On January 12,2024, it was published a decision on the importance to notify the attorneys-in-fact on the revocation of their authority.

In the matter at hand, a court agreement that put and end to a trial was signed by one of the party’s attorney-in-fact, yet it was ratified before the court, it was not approved by the judge as mandated by the law. The above because the authority of the attorney-in-fact had been revoked before the agreement’s execution.

The federal court that reviewed the matter concluded that even when the power-of-attorney was revoked before the execution of the agreement that put an end to the trial, the agreement needed to be approved by the judge because the attorney-in-fact had not been informed of such revocation.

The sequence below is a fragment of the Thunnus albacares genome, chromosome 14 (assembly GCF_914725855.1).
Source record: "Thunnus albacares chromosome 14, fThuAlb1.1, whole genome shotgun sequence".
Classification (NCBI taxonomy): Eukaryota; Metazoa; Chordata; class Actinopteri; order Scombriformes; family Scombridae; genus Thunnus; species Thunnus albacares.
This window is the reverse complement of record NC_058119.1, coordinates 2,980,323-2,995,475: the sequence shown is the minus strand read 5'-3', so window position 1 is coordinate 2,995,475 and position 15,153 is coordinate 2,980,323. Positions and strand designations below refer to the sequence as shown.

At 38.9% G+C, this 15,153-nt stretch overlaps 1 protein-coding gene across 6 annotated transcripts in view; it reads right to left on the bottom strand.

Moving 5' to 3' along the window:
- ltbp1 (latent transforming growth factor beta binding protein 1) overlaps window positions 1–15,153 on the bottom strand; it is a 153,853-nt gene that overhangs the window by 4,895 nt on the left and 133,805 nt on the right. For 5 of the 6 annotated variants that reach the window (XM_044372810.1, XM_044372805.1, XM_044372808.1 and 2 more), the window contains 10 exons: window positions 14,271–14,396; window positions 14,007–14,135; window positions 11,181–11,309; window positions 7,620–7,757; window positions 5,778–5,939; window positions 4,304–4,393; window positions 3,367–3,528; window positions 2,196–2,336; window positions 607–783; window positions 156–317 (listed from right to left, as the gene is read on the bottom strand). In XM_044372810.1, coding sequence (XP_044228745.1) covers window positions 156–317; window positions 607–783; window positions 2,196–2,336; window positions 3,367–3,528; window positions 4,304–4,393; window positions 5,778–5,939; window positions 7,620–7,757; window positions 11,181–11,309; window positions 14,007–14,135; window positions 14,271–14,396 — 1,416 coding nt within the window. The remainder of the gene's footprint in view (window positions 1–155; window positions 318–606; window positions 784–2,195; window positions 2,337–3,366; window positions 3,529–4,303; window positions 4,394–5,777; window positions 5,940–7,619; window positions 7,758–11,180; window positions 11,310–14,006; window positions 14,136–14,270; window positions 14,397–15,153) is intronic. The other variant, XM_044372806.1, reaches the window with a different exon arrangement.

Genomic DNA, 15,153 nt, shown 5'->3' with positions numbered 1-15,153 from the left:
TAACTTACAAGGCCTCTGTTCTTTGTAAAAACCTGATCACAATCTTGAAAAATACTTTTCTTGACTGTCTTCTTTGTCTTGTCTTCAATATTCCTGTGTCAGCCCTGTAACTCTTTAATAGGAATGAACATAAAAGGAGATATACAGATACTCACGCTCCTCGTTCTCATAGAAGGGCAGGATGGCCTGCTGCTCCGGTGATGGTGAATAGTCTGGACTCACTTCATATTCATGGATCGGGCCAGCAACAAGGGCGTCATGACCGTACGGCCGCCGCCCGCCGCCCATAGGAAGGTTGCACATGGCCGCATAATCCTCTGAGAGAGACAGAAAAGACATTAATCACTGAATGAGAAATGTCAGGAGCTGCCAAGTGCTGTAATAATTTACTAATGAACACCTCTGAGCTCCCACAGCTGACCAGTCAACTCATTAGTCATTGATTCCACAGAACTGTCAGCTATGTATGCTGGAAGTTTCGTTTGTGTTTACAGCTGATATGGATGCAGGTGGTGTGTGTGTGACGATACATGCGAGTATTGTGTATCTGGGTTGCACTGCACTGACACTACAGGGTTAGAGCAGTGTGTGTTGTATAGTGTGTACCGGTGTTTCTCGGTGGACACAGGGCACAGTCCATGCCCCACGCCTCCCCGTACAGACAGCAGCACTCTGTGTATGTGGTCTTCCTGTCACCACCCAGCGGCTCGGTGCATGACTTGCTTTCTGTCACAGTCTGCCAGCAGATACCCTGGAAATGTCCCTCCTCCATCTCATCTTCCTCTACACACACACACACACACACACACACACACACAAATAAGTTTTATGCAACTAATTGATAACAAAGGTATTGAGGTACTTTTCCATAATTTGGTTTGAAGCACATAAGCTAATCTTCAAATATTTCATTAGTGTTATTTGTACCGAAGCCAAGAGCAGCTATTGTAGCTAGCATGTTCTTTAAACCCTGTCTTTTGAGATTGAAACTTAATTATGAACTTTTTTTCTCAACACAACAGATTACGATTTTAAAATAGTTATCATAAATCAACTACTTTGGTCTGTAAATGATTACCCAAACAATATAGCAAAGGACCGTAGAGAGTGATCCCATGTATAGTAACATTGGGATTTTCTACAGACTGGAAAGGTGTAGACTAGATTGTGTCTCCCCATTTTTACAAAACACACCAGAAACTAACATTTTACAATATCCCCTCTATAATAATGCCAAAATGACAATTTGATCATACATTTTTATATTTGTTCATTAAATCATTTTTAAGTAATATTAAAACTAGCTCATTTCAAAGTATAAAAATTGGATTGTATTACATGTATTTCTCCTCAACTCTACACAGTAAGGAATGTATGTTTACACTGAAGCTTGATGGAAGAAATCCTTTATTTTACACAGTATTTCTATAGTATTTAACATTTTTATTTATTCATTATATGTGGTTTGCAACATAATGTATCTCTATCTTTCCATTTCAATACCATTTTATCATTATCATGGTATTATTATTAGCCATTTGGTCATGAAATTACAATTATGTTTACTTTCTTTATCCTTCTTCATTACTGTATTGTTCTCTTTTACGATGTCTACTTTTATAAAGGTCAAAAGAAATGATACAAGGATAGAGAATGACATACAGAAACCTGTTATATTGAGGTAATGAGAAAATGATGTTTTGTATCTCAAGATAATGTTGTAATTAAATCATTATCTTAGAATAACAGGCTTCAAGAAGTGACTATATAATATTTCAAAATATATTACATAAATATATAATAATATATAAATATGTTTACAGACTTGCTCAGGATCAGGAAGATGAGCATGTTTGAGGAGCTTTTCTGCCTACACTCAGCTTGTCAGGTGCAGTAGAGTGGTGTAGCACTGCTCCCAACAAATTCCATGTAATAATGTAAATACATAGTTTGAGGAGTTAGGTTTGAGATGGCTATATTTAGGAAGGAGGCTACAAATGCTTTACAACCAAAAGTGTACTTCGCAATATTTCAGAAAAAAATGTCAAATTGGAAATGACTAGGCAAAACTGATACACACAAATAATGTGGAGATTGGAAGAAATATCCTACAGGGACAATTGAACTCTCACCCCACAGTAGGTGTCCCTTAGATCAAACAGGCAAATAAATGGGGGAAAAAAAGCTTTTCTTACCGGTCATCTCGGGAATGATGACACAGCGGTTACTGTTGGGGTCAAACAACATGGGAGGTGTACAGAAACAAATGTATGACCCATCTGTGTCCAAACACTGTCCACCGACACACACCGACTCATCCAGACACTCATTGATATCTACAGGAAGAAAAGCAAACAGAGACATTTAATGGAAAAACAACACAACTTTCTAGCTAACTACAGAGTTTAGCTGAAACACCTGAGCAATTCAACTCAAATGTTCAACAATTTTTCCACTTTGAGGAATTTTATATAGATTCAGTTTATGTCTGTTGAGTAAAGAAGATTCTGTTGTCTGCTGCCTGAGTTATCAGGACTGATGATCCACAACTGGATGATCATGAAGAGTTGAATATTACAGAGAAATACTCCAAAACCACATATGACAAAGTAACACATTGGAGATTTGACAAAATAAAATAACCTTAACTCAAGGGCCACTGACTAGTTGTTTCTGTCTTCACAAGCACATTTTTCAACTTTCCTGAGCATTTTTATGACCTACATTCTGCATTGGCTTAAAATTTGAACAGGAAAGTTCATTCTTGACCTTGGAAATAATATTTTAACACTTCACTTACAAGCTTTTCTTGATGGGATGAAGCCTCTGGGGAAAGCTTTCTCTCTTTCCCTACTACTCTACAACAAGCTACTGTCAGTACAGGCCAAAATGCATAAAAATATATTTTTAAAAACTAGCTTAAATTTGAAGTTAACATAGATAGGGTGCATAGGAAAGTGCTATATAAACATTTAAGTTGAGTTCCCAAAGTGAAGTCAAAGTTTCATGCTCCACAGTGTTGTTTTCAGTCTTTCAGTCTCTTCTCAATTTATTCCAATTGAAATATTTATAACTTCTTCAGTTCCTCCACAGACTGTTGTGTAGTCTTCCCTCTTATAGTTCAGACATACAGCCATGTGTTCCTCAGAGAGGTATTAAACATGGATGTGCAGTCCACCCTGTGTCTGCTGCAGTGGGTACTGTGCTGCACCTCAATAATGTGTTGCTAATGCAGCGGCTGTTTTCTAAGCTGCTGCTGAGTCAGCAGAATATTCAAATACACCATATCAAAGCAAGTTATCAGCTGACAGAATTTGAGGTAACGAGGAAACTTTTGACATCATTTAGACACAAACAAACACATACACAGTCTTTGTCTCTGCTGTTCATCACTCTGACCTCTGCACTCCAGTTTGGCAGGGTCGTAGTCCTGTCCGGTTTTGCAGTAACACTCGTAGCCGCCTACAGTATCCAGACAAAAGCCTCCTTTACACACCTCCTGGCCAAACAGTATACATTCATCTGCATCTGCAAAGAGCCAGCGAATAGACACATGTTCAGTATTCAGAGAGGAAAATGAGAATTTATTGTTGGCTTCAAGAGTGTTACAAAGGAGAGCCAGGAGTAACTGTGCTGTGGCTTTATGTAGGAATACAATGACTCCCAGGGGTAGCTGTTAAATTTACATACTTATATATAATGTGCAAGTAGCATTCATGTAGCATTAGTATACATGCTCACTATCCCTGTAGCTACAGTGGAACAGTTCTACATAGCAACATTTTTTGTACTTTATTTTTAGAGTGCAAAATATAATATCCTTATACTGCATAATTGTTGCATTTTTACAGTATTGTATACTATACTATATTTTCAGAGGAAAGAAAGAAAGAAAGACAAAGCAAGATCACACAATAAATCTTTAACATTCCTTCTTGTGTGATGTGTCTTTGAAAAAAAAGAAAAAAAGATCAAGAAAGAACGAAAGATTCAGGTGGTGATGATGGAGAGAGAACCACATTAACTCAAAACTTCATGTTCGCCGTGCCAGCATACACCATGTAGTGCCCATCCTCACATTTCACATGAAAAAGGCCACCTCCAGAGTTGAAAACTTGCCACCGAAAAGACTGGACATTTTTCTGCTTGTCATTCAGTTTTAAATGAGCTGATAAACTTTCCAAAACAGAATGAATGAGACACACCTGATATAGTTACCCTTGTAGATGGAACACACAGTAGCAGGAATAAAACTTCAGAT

The reason for this is because the acts executed by the attorney-in-fact to whom his authority’s revocation was not informed, are valid to good faith third parties. That is, those who execute agreements with the attorney-in-fact not knowing that his authority was revoked.

To avoid keeping the validity of revoked powers-of-attorney, it is strongly advisable to provide the attorney-in-fact with timely notice informing him that his authority has been revoked. Another option is establishing conditions or deadlines for the power of attorney’s expiration. Hence, there will be no need to revoke it and provide notice to the attorney-in-fact accordingly.

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